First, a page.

When it comes to these bizarre and true personal injury lawsuits, the truth is stranger than fiction.
Bizarre and True Personal Injury Lawsuits | #1
MTV faced a $10 million lawsuit from James and Laurie Ann Ryan of Washington DC which claimed invasion of privacy, emotional distress and fraud. The US couple found what they thought was a dead body surrounded by blood on the bed in their hotel room as part of a set-up for MTV’s pilot series “Harrassment” which was hosted by Ashton Kutcher. The Ryan’s walked into their Las Vegas Hotel Room and found what appeared to be a murder victim covered in blood. The Ryan’s were then stopped by actors who pretended to be security guards, and not permitted to leave the room. The hoax was finally revealed when Ashton Kutcher, the co-producer and host of the show, appeared to tell the family that what they had just experienced was nothing more than a prank. The defense argued the case should be dropped because “Harassment” never aired. But attorneys for the Ryans argued that “Punk’d,” a virtually identical hidden-camera show, was the legal progeny of “Harassment” and that the suit should continue. As U.S. District Judge Terry J. Hatter Jr. was reviewing the case, Kutcher made the unexpected announcement in December that “Punk’d” was being canceled. “I find it highly coincidental that Kutcher announced that he would be ending ‘Punk’d’ despite it being the top-rated show in the MTV lineup,” observed Las Vegas attorney George Bochanis, legal analyst for KVVU Channel 5. “Was he distancing himself from the inevitable fallout of this case? You be the judge.”
Bizarre and True Personal Injury Lawsuits | # 2
A woman who claimed that a Wal-Mart ham fell on her head and caused her to develop epileptic seizures will not receive the $500,000 in damages she sought. A jury ruled that the company was not negligent in the way it hung the 13-pound ham. Jurors would not comment about the case or whether they believed the ham really fell on Suzanne Vasquez while she was shopping at the Cortez Road store in August 1997. Vasquez, 47, testified that she was leaning over a meat cooler, inspecting the country cured ham. She claimed the ham, weighing as much as a bowling ball, then fell on her head. Experts in geometry, engineering and physics were brought in to testify in the trial. Wal-Mart’s attorney Steven Sundook, claimed that Vasquez’s description of the incident defied the laws of gravity and physics.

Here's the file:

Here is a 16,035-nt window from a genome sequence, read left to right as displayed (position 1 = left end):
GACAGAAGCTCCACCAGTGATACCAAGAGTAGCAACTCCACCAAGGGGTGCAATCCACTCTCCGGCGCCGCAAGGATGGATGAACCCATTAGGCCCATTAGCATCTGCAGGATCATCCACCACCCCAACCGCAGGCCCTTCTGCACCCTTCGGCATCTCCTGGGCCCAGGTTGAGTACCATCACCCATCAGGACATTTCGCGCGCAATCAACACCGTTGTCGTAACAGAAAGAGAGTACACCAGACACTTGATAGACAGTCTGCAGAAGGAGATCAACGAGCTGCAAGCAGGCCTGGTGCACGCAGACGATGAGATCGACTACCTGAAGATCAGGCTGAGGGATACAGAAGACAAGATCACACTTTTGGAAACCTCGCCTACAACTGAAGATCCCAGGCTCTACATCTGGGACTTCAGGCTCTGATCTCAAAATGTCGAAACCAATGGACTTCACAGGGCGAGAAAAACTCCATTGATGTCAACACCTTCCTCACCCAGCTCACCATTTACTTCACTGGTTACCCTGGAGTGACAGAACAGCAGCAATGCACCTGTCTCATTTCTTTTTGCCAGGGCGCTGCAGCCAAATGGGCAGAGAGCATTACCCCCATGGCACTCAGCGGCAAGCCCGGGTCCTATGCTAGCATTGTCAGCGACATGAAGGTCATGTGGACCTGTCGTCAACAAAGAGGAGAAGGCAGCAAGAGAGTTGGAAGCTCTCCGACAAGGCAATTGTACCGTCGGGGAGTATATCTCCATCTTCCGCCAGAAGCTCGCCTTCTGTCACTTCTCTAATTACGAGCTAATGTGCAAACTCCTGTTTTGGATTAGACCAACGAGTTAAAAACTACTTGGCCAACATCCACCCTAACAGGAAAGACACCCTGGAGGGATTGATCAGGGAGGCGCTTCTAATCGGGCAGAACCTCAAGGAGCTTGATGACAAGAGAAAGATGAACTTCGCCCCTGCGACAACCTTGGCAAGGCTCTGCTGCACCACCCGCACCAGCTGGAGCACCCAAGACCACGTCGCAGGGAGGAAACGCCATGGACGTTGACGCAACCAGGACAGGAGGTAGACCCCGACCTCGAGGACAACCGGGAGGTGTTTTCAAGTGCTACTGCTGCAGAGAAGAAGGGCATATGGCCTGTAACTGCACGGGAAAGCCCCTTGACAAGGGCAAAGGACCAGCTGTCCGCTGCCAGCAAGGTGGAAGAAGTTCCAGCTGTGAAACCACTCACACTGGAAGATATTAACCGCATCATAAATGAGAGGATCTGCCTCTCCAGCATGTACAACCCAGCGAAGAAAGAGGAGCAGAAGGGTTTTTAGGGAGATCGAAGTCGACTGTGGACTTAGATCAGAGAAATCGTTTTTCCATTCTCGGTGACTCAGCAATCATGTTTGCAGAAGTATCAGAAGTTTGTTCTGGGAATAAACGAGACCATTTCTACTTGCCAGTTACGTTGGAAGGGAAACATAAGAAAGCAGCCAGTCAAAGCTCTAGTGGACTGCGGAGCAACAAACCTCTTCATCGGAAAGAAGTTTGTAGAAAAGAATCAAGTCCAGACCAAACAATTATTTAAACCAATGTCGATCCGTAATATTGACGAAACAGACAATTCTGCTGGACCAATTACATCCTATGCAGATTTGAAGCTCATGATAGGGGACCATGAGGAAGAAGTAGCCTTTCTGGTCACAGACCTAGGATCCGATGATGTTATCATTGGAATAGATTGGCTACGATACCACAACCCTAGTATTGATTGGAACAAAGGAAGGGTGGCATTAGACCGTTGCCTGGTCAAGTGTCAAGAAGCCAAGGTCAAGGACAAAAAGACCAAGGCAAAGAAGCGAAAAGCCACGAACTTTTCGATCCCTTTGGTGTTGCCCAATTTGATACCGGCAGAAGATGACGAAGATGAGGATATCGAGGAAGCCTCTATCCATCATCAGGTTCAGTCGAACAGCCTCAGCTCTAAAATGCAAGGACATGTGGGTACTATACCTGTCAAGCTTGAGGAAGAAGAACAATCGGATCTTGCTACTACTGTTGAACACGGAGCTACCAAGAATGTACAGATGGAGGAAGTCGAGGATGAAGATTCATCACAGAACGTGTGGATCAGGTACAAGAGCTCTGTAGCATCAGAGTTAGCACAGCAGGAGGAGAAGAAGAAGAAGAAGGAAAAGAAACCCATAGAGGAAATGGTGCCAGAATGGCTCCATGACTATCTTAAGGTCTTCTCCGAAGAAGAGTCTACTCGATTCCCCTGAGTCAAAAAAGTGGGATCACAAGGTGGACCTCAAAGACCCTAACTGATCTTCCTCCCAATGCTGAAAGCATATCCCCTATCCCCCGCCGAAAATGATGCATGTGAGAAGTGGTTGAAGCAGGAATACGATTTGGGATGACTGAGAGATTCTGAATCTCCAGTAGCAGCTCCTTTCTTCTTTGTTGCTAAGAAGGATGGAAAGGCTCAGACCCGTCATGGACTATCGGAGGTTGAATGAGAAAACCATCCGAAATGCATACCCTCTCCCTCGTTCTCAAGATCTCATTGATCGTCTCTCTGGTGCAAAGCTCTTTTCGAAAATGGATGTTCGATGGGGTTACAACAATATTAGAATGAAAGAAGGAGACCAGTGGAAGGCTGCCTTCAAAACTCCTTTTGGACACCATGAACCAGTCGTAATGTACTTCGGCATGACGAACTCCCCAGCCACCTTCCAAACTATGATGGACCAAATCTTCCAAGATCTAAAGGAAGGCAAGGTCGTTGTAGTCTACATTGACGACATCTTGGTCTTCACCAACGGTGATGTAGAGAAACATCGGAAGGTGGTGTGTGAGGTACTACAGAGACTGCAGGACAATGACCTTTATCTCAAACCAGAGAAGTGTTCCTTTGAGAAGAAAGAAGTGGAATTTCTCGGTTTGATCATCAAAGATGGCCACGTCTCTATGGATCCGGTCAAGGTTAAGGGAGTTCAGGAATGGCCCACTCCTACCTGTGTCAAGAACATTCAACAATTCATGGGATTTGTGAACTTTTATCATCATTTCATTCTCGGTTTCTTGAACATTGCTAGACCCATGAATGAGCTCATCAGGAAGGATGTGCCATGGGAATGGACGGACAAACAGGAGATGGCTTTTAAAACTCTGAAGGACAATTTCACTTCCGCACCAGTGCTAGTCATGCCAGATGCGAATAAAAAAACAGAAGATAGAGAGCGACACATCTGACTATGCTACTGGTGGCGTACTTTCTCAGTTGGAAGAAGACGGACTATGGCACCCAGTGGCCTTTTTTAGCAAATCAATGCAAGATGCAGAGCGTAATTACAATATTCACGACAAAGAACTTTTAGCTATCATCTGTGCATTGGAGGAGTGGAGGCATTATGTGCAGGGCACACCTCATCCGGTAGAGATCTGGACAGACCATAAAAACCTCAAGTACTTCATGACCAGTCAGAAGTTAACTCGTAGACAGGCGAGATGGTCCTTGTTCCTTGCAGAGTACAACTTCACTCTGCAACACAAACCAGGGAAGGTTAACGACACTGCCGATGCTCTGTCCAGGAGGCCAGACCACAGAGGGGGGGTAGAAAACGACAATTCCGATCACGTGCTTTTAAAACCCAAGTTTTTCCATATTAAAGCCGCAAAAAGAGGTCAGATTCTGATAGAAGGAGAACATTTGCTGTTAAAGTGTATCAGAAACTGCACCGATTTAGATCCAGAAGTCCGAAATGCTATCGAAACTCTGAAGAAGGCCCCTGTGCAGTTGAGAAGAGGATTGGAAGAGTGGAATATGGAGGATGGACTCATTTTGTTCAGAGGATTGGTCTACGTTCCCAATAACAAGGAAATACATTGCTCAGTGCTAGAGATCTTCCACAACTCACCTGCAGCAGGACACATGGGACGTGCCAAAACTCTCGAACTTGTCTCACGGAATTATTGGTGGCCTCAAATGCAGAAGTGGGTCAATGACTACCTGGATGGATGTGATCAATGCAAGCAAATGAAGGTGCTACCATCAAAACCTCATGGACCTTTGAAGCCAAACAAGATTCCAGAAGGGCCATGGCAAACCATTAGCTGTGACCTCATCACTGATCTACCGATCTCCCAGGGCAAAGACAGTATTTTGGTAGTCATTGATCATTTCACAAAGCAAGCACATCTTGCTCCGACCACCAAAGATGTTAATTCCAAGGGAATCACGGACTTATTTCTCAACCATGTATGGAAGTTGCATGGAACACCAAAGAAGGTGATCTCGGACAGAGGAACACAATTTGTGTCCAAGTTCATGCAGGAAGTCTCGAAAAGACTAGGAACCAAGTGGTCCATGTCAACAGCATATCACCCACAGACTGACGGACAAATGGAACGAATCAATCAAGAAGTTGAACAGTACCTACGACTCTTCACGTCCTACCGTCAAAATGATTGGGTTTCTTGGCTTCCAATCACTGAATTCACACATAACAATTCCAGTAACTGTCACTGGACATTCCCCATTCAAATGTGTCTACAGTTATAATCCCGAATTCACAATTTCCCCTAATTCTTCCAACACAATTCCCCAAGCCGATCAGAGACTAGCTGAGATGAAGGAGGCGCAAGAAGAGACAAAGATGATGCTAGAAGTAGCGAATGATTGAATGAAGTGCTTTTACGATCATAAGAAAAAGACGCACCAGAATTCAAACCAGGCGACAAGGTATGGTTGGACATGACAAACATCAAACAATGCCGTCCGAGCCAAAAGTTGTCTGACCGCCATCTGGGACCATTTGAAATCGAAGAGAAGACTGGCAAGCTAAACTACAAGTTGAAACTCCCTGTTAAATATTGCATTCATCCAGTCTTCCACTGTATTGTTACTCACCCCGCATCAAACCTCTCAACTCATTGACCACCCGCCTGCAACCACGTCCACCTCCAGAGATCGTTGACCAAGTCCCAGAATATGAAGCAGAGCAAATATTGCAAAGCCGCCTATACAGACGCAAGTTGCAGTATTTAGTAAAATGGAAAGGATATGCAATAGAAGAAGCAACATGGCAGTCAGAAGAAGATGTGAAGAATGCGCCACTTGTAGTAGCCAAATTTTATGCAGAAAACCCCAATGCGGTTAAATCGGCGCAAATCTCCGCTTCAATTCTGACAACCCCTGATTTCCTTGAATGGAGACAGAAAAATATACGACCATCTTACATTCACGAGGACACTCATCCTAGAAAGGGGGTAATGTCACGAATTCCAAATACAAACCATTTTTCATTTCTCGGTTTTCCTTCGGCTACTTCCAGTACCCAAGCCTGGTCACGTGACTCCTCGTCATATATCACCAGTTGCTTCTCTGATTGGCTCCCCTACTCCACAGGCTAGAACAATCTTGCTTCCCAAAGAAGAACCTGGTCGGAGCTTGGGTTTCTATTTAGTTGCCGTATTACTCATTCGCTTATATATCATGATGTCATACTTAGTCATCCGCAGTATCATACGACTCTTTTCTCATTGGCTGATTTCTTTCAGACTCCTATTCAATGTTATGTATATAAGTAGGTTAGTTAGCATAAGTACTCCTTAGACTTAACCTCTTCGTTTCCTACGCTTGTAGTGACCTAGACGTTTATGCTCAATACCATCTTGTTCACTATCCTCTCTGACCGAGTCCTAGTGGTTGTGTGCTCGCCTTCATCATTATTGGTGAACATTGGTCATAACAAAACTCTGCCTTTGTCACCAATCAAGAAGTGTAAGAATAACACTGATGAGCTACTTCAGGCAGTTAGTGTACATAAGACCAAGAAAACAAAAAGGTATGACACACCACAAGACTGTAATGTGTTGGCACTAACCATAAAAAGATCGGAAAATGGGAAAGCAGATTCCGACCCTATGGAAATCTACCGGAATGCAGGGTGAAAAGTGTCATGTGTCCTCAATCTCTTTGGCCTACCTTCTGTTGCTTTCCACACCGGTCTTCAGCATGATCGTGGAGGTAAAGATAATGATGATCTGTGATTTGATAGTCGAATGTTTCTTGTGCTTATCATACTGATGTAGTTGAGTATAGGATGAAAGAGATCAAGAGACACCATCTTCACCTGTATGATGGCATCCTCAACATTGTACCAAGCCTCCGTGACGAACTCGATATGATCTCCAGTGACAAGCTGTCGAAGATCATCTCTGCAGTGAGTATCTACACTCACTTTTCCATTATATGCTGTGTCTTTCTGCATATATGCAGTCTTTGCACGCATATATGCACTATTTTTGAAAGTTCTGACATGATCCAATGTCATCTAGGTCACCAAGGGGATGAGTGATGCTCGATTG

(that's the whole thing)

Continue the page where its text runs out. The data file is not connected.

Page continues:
“The ham was hanging on a hook, 5 feet above the ground, in the middle of a 6-foot-wide cooler. The ham would have fallen straight down and into the cooler, not on Vasquez’s head. The ham would have struck the 5-foot, 1-inch woman on the head only if she were in the middle of the cooler. There’s just so much about this vsdr that doesn’t make sense. The bottom line is that Wal-Mart did not cause a ham to fall on Mrs. Vasquez’s head. This case is about money.”
Vasquez’s attorney, Terence Matthews, argued that she was leaning over the cooler and checking the price from underneath the ham. Vasquez’s husband was the only witness to the event. Wal-Mart officials offered Vasquez $75,000 to settle the case, but she turned them down.
Bizarre and True Personal Injury Lawsuits | #3
Ruth McHenry, the plaintiff, ate at Longhorn Steak and was seated in a dimly lit area in a booth on a raised platform above the main dining room. After the meal, Ruth McHenry slipped on a peanut shell on the floor beneath her table and broke her leg. During the dinner, the defendants provided baskets of peanuts for customers to shell and eat. The McHenry family ate some peanuts, placing the shells in the basket. Their waitress saw the shells in the basket and threw them on the floor away from where they were seated and told them to throw the shells on the floor. Longhorn Steakhouse’s practice of throwing peanut shells on the floor created a dangerous condition by its employees and encouraging the customers to do the same. The plaintiff claimed that she never saw peanut shells on the floor and had knowledge only that their waitress had thrown the shells on the floor away from the table. She lacked knowledge that other employees and patrons also threw peanut shells on the floor as a usual custom and practice and that there was no inspection or routine removal of the shells. The court determined McHenry did not see the shells on the floor and the restaurant had “superior knowledge because it instituted and perpetuated such custom and practice.”